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Participants gather for first Global Ethanol Summit

Sixty countries meeting to learn about changing biofuel policies in countries around the world.

Industry and government officials from 60 countries are meeting with U.S. officials in the nation’s capital this week at the Global Ethanol Summit to learn about changing biofuels policies in countries around the world and prospects for expanded global ethanol use.

“In the spirit of global collaboration, access to free trade and increased use of ethanol worldwide, we look forward to hosting, along with our partners, this meeting that focuses on ethanol’s role in improving human lives around the world,” Ryan LeGrand, U.S. Grains Council (USGC) president and chief executive officer, said.

LeGrand relayed that the number of countries with ethanol policies on the books has grown exponentially in the last 18 months.

Further, he said ethanol trade around the world remains strong, showing the level of commitment these countries have to reap the benefits of this biofuel. “The council is proud to bring this group together in Washington, D.C.”

This week's summit, sponsored by USGC, Growth Energy and the Renewable Fuels Assn., features high-level government and industry officials from Algeria to Vietnam who are working together to expand the global use of ethanol by developing policies with a role for trade.

Building on the success and momentum of 2017’s Ethanol Summit of the Americas and 2018’s Ethanol Summit of the Asia Pacific events, the Global Ethanol Summit seeks to capitalize on potential markets around the world as demand increases for higher-level biofuels policies – including decreasing greenhouse gas emissions and improving clean air quality. The council and its partners are working in all of these countries to highlight ethanol's benefits and address constraints to expanding ethanol's use.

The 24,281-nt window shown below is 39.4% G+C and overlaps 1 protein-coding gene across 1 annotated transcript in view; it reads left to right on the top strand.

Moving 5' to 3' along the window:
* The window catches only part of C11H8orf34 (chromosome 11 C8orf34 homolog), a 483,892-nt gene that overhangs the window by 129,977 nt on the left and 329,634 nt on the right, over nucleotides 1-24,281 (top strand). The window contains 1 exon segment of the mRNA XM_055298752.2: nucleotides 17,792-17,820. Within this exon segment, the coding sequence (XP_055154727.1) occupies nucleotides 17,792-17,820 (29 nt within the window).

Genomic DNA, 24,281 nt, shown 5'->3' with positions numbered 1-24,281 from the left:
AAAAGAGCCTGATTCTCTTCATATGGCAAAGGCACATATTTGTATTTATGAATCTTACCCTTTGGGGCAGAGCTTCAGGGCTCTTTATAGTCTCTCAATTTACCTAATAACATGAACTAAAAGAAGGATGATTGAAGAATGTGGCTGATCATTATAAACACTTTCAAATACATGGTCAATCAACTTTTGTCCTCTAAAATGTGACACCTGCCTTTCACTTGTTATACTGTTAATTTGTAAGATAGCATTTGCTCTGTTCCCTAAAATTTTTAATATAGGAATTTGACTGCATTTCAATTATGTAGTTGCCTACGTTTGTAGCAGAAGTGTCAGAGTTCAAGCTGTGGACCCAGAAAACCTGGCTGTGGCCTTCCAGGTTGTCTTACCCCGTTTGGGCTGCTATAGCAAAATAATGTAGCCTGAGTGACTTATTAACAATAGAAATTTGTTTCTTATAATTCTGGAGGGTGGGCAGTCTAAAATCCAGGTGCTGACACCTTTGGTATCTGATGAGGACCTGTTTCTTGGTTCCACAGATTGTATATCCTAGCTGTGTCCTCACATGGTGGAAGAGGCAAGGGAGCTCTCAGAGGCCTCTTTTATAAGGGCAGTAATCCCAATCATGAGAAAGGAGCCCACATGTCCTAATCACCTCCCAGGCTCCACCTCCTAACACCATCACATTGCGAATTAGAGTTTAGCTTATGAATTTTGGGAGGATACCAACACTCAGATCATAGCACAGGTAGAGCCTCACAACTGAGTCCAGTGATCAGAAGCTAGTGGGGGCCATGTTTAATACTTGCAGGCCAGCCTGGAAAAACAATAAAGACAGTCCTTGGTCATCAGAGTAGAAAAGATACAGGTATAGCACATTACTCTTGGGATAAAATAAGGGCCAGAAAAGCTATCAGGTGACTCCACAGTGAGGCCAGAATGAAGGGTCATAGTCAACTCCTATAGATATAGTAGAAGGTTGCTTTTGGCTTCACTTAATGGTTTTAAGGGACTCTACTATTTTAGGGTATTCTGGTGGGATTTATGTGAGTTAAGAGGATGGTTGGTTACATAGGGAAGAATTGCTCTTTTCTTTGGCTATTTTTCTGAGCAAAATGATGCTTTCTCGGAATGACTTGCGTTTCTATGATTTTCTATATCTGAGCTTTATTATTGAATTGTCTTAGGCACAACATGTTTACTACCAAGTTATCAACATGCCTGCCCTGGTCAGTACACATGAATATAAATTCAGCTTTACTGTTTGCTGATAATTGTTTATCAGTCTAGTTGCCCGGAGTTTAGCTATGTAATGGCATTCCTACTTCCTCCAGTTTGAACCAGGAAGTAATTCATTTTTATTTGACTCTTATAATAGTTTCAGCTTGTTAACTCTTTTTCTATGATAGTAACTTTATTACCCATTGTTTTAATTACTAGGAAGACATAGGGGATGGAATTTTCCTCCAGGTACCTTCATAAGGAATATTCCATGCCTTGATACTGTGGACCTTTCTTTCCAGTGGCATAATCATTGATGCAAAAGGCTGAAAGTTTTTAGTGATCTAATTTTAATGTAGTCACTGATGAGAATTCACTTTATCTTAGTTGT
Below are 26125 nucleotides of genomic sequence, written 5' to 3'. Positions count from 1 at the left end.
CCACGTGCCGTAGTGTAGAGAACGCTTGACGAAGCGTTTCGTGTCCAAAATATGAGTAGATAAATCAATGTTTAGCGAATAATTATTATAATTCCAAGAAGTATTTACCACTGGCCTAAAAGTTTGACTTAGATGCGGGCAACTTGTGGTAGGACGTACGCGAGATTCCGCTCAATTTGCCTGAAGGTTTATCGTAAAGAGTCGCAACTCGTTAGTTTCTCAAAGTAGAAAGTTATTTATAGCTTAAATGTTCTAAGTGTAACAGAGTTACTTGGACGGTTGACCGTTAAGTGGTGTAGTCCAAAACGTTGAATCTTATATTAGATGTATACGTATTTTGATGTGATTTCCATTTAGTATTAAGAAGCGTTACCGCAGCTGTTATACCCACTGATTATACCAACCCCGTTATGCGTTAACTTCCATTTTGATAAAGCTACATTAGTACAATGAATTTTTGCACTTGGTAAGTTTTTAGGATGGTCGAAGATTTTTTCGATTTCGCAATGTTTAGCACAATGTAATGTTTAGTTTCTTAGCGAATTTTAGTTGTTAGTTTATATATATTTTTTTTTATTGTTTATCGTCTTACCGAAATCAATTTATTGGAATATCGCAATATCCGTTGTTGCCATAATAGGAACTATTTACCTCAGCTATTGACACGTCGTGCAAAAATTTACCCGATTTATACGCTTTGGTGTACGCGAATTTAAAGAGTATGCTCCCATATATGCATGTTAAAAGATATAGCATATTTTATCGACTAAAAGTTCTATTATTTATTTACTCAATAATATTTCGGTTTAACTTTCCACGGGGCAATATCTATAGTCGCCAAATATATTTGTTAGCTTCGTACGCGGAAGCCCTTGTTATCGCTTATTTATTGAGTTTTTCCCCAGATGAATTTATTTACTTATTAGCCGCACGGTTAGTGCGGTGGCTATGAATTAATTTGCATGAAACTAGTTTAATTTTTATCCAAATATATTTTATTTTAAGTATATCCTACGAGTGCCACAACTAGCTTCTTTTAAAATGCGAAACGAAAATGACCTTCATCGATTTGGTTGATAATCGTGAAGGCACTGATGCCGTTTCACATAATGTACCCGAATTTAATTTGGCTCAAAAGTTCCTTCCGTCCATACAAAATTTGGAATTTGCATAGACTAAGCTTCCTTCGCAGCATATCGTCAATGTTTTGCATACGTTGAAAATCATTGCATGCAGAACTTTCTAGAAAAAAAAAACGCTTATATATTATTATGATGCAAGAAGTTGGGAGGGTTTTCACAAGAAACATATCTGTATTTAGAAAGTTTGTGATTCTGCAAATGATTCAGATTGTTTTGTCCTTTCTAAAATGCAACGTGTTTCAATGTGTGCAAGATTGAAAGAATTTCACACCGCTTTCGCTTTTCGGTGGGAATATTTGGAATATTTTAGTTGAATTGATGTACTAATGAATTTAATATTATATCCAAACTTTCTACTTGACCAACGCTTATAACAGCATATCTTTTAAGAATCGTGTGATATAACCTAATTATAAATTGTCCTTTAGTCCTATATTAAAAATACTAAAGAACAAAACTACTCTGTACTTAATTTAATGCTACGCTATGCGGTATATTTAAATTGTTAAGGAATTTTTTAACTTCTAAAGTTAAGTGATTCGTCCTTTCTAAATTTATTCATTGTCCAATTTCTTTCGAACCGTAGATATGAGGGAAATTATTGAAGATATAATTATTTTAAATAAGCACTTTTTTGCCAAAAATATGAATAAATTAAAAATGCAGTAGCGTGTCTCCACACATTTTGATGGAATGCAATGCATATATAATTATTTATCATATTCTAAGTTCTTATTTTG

“The summit highlights policy conversations going on in governments around the world, scientific rationale for the increased use of ethanol and market development opportunities for U.S. ethanol,” LeGrand said. "The benefits of ethanol use provide common ground for countries to collaborate as they seek to meet their societal goals.”

The summit also allows senior-level officials from agriculture, environment and energy ministries from around the world to discuss environmental, human health and economic benefits of ethanol use with industry leaders, while it fosters collaboration and trade across the region.

The two-day conference will feature remarks from both U.S. Department of Agriculture deputy secretary Stephen Censky and Foreign Agricultural Service associate administrator Daniel Whitley, who will speak on collaboration and trade and the U.S. energy renaissance, respectively.

The conference also includes views and analysis on the overall global ethanol outlook, a focus on Brazil and Canada’s changing environmental policies, the costs of inaction on both air quality and related human health consequences, a look at industrial ethanol use and the bioeconomy, octane economics, vehicle compatibility, perspectives from ethanol retailers and prospects for the future use of ethanol.

The U.S. ethanol industry’s efforts, including conferences like the summit, establish the U.S. as the resource for experience in developing an ethanol industry and as a trading partner.

The U.S. exported 6.1 billion liters (1.62 billion gal., or 609 million bu. in corn equivalent) of ethanol in 2018, valued at $2.7 billion. According to an analysis of USDA data, the volume of U.S. ethanol exports grew 18% per year over the last five years, making ethanol the fastest-growing U.S. agricultural export.

Because building collaboration creates additional markets, USGC is sponsoring several pre- and post-summit tours so participants are able to see the full production and value chain of ethanol in the U.S. These tours will highlight ethanol in Colorado, Kansas, Illinois, Indiana, Iowa, Michigan, Minnesota, Missouri, Nebraska, North Dakota, Ohio and Wisconsin.

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